The first year I worked in my district, I taught for a half day and serviced students with reading needs the other half. I remember being assigned to work with a specific student in her room. One day early in the year, the students were working on creating a presentation. I pulled a chair up next to the student and asked how she was organizing her ideas for the presentation. I got a piece of paper and drew some lines in preparation for discussing a framework from which she could work. The teacher’s voice boomed loudly across the room, “Stop helping her! She is not to have help with this! This is her project and I do not want you doing this for her!” And then she smiled as if she had just passed along helpful information. The teacher could not see what I was doing with the child, nor could she hear what I was saying. I wasn’t doing the work for the child, but she didn’t bother to find that out before yelling across the room. The child looked at me and instantly felt sorry. I was so humiliated, that I left the room. This teacher never explained anything about this project to me before class. I was there to help this child, yet the teacher did not want me to help. What exactly did she want me to do? I hated going in there. I was so glad when that year was over.
As a first year teacher, I had an opportunity to watch and learn from someone with a lot more experience than me. But her treatment of others was so jarring and humiliating, I couldn’t appreciate and now don’t remember anything about her teaching. However, I will never forget the looks on the faces of the children she blasted for not punctuating something or not having followed one direction or another. You know, for having made a mistake.
I think Maya Angelou said it best:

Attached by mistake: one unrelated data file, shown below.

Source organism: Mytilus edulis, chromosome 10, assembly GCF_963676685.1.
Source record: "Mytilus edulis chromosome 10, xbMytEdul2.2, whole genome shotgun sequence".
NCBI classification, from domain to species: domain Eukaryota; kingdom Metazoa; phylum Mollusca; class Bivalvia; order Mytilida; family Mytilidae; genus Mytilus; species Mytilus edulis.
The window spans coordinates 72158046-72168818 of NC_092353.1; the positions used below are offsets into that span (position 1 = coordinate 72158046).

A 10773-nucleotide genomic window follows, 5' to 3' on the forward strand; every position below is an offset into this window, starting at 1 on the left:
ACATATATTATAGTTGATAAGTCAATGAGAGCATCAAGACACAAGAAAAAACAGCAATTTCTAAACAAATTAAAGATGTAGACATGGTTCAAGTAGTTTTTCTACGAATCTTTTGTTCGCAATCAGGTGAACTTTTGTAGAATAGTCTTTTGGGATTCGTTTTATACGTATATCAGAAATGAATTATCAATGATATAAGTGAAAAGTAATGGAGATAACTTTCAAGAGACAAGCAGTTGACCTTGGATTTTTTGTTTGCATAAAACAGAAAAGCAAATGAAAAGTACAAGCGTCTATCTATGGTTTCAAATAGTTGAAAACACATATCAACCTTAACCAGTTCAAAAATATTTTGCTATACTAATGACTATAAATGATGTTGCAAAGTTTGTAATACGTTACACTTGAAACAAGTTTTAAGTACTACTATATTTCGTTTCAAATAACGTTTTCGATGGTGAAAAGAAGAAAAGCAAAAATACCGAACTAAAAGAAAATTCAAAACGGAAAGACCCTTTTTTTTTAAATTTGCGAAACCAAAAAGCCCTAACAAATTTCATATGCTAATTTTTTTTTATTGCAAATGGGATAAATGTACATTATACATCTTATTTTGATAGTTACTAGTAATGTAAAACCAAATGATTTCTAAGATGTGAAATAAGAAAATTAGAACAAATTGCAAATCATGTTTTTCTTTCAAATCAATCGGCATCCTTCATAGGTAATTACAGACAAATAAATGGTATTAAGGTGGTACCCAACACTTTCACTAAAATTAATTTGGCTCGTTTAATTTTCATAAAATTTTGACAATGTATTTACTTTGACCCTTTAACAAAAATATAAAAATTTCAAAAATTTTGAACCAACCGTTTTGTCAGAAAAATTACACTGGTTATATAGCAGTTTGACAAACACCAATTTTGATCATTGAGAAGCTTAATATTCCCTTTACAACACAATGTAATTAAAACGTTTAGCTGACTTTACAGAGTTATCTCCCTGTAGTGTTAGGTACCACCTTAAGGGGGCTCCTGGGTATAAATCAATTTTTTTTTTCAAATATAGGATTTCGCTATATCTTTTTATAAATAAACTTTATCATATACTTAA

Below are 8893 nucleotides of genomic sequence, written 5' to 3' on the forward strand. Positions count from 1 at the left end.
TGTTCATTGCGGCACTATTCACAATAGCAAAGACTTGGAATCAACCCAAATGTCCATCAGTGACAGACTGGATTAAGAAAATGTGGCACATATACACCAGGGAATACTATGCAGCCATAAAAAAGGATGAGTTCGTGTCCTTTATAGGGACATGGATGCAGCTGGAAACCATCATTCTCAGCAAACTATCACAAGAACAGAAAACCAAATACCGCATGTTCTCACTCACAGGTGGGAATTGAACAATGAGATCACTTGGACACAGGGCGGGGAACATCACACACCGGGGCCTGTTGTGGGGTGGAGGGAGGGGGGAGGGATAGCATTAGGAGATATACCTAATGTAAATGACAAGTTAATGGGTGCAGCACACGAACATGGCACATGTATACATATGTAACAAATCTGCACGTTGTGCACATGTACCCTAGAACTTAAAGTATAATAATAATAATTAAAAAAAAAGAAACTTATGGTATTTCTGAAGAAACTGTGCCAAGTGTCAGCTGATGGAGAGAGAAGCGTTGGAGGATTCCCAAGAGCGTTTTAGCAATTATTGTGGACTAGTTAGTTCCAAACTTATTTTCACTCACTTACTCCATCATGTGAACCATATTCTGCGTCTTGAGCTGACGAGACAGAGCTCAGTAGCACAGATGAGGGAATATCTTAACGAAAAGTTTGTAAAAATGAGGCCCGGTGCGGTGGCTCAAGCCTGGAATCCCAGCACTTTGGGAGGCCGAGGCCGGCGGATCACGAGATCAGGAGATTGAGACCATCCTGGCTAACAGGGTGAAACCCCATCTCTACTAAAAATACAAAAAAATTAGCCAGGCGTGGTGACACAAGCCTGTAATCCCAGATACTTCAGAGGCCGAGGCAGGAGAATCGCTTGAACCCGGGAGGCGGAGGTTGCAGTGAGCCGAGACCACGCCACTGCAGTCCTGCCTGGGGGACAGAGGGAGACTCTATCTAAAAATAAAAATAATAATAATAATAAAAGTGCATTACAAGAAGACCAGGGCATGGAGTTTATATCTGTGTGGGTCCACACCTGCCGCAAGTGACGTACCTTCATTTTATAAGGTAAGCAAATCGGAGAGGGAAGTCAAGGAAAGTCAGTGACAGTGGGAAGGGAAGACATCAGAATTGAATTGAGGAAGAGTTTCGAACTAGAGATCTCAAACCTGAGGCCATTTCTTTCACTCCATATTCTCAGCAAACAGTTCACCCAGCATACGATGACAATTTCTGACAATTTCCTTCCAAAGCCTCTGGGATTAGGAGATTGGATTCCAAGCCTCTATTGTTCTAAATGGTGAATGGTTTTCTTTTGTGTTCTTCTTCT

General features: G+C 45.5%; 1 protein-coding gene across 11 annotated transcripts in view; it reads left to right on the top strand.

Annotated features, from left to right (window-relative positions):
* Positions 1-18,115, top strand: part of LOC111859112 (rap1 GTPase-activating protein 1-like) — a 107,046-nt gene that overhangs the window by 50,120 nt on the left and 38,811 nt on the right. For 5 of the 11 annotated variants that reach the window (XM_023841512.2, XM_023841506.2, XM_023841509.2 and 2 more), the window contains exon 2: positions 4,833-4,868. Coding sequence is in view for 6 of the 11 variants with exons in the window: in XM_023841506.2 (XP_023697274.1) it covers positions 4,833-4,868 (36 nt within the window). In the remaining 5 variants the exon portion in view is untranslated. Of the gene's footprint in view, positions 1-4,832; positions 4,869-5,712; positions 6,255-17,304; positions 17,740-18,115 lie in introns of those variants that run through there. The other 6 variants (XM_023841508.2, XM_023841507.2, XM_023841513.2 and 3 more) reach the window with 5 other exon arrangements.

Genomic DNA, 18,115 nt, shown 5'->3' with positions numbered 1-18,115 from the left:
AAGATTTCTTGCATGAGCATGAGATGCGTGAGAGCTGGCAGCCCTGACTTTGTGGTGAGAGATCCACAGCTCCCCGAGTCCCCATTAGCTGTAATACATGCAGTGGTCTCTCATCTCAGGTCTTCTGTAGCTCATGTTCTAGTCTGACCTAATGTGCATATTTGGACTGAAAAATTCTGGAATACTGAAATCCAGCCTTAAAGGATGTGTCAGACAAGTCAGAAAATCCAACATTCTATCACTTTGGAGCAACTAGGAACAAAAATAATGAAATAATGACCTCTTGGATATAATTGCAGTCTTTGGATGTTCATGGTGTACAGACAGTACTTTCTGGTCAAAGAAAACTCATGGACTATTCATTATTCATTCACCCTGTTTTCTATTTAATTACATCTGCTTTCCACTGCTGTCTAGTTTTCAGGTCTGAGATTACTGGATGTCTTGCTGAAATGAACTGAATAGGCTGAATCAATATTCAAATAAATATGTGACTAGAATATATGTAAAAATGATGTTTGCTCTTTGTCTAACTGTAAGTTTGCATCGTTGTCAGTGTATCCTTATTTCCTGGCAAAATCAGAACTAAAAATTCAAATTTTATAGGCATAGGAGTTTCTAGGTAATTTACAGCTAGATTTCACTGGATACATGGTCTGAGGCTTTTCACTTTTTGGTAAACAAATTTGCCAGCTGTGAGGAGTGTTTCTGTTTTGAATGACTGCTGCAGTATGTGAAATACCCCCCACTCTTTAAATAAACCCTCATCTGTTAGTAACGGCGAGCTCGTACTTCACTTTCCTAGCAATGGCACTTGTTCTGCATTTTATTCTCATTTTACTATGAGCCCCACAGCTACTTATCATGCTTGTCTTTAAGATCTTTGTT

The teacher in question didn’t think it was in anyone’s best interest to worry about a person’s feelings. She needed to speak the “truth” and if someone didn’t take that well, that was their problem. The facts had to be put out there, and after all, she had always been direct and bold about it. People were supposed to accept that about her. That’s who she was.
In imagining that a few hurt feelings were insignificant (maybe even necessary in the process of learning) or that most people she had contact with didn’t complain about her manner, she deluded herself. People didn’t confront her because they feared the treatment everyone knew to expect from her. People didn’t confront her because they felt powerless to productively change the situation. Instead, people talked about her behind her back. Instead, people sought out the children in her room who were her “targets” for the year and offered them hugs and a sympathetic ear. I, myself, went directly to the principal before my own children were in 5th grade and requested they be in anyone’s classroom but hers. I could not imagine to what degree her unpredictable treatment of the children limited their learning. How can learning be fun when you are “walking on eggshells” each day, or waiting for her to spot a mistake you made? I stopped taking her seriously as a professional the first time I saw her humiliate a child. When she humiliated me as well, I began to avoid contact with her whenever possible. How many of those children actually enjoyed coming to school each day? I sure didn’t.